Notes on "She Came In Through The Bathroom Window (SCITTBW)
KEY A Major
FORM Intro -> Verse -> Bridge ->
Verse -> Verse -> Bridge (w/complete ending)
GENERAL POINTS OF INTEREST
Style and Form
- "...Bathroom Window," despite its extremely long title, turns out to be
quite shorter in duration than it seems when you listen to it. Check out
the track length, only 1:57; and that includes those last four measures
of the previous track with the falling scale in the bassline. I believe
this musical illusion is created by the extent to which the two preceding
fragmentary tracks provide a foil for this one's being relatively full
grown in the form department.
- This song also turns out to be pretty much the *only* song in the medley
that comes close to approaching one of the traditional forms. And even
so, it has the peculiar trait of putting a single verse up front, with
two verses between the bridges. Darn clever, those Beatles, hmm?
- The lyrics flip flop between the entertainingly clever and annoyingly
Melody and Harmony
- The tune is bluesy in a
"Get Back" sort of way, with a melodic emphasis
on flat 3 and 7 that turns many of the chords into not necessarily quite
functional dominant 7th chords. Yes, you can rationalize I7 as though
it were V-of-IV, but IV7 allows no such explanation.
- In spite of its using a surprisingly small total number of chords,
the song manages to include an unusual modulation to the key of "flat III,"
thereby providing yet another place in the medley where A and C Major are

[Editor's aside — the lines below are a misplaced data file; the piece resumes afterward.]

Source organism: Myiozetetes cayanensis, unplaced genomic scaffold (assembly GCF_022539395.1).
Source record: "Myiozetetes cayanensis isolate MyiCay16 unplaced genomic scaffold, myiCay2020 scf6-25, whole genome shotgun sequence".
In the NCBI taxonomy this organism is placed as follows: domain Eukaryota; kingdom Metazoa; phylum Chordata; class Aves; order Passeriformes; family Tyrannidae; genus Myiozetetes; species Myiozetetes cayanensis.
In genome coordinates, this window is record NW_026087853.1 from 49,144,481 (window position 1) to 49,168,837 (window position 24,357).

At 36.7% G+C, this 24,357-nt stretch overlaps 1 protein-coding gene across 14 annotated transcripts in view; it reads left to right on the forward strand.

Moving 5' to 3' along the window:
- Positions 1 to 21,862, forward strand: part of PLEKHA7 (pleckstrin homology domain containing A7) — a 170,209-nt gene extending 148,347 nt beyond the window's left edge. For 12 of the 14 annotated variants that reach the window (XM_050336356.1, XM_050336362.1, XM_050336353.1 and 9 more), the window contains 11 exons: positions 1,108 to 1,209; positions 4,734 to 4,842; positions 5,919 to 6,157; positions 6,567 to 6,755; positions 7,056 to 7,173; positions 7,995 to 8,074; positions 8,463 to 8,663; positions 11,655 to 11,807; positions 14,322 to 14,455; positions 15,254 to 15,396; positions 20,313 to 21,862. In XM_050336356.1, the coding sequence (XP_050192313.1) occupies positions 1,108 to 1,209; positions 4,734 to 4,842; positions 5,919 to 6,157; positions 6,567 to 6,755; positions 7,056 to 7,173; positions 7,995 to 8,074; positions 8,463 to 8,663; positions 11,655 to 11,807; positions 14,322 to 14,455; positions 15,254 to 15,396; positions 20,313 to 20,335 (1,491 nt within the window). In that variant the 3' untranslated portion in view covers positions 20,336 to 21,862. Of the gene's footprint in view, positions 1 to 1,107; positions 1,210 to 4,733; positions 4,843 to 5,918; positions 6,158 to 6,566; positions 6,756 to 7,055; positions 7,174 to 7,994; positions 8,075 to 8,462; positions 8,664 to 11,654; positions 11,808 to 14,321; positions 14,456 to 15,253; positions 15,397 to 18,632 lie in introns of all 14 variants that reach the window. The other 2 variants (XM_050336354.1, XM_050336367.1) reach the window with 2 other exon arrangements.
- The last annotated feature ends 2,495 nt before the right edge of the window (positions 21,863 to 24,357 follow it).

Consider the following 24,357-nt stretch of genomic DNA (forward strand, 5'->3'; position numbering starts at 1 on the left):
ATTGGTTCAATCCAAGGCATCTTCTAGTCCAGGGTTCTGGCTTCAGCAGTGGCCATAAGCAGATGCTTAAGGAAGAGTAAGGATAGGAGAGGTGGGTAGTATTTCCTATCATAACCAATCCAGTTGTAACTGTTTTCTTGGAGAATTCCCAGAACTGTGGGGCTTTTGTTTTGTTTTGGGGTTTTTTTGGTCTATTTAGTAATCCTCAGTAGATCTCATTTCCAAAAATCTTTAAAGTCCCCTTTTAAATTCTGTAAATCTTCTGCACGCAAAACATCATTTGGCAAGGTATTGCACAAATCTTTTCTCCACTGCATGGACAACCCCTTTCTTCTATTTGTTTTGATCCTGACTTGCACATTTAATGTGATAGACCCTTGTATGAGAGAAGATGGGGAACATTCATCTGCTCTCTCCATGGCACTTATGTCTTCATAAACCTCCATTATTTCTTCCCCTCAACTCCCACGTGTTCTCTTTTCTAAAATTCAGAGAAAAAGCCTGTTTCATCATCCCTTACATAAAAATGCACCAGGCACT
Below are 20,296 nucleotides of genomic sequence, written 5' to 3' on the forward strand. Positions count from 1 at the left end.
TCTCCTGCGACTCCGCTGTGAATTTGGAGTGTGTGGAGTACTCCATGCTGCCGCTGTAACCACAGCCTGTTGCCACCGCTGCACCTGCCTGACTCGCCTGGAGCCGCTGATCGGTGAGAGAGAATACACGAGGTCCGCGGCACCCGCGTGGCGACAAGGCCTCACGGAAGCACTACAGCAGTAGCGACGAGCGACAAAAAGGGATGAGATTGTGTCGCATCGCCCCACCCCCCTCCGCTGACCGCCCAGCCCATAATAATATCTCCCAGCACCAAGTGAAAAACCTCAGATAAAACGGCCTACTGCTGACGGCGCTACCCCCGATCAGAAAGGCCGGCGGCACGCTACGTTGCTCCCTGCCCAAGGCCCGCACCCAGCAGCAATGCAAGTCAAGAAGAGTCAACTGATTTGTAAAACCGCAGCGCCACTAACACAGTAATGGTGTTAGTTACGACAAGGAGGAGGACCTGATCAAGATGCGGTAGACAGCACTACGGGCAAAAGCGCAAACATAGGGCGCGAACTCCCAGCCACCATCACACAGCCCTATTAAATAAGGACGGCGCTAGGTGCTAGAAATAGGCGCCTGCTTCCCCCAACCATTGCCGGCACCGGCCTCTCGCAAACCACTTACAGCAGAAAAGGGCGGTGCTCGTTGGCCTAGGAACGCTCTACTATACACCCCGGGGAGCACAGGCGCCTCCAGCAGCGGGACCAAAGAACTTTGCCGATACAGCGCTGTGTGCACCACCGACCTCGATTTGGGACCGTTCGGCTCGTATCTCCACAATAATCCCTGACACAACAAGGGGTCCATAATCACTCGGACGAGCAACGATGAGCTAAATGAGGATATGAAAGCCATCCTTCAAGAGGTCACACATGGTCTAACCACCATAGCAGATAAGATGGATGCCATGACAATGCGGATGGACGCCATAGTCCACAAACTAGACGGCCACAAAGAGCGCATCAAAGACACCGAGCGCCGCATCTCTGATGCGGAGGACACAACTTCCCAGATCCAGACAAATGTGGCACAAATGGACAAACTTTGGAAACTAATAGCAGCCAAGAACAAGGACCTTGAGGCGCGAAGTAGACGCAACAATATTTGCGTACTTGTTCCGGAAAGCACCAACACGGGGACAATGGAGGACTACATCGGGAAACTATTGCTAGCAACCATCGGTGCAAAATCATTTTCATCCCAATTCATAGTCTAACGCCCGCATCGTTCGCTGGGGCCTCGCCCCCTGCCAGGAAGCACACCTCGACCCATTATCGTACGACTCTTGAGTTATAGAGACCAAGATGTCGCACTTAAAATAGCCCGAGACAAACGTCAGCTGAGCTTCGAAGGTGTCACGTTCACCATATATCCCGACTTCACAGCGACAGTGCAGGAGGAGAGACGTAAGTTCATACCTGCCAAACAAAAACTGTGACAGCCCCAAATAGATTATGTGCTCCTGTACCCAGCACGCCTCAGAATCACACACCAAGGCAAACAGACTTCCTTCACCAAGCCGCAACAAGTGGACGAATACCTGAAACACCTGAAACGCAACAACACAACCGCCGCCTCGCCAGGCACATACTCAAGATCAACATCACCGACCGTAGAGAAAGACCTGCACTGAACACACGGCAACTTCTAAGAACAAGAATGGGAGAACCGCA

used in direct opposition to each other.
- The backing track is essentially identical to that of
PP, no surprise since
the two tracks were recorded in a single long take, though unlike
one has no sections that are completely instrumental. The acoustic guitar
is heard much less prominently here than on
PP, but still maintains at
least the status of what in cooking you'd call a secret ingredient.
- Paul has the lead vocal double tracked throughout. The first and third
verse have scat backing vocals sung in falsetto. The bridges have a
backing vocal that tracks the lead in parallel 3rds.
- The last four measures of the
PP outro, with the downward scale in the
bassline, serve as the nominal intro to this song; at least that's how
the tracks are indexed on the CD of the album.
- The long awaited resolution of the E Major chord to A on the downbeat
of the first verse here is one of the most vividly orgasmic moments in
the entire Beatles songbook, at least this side of the bridge section of
What really grabs me, beyond the big bang of actual arrival
itself, is the sophisticated way in which the backing vocals and drum work
in the 3rd and 4th measures of that verse create a cascading followup wave
- Many years ago I once had the experience of accellerating out from the
tollbooth onto the upward approach to the Bronx Whitestone bridge
coincidentally just as my tape player reached this point of the album. In
cinematic terms, it was "rush" for me equivalent to that moment in "The
Graduate" where the hero pulls out at crusing speed onto the center span
of the Okaland Bay (Golden Gate?) bridge just as S&G hit the first big
chorus of "Mrs. Robinson":-)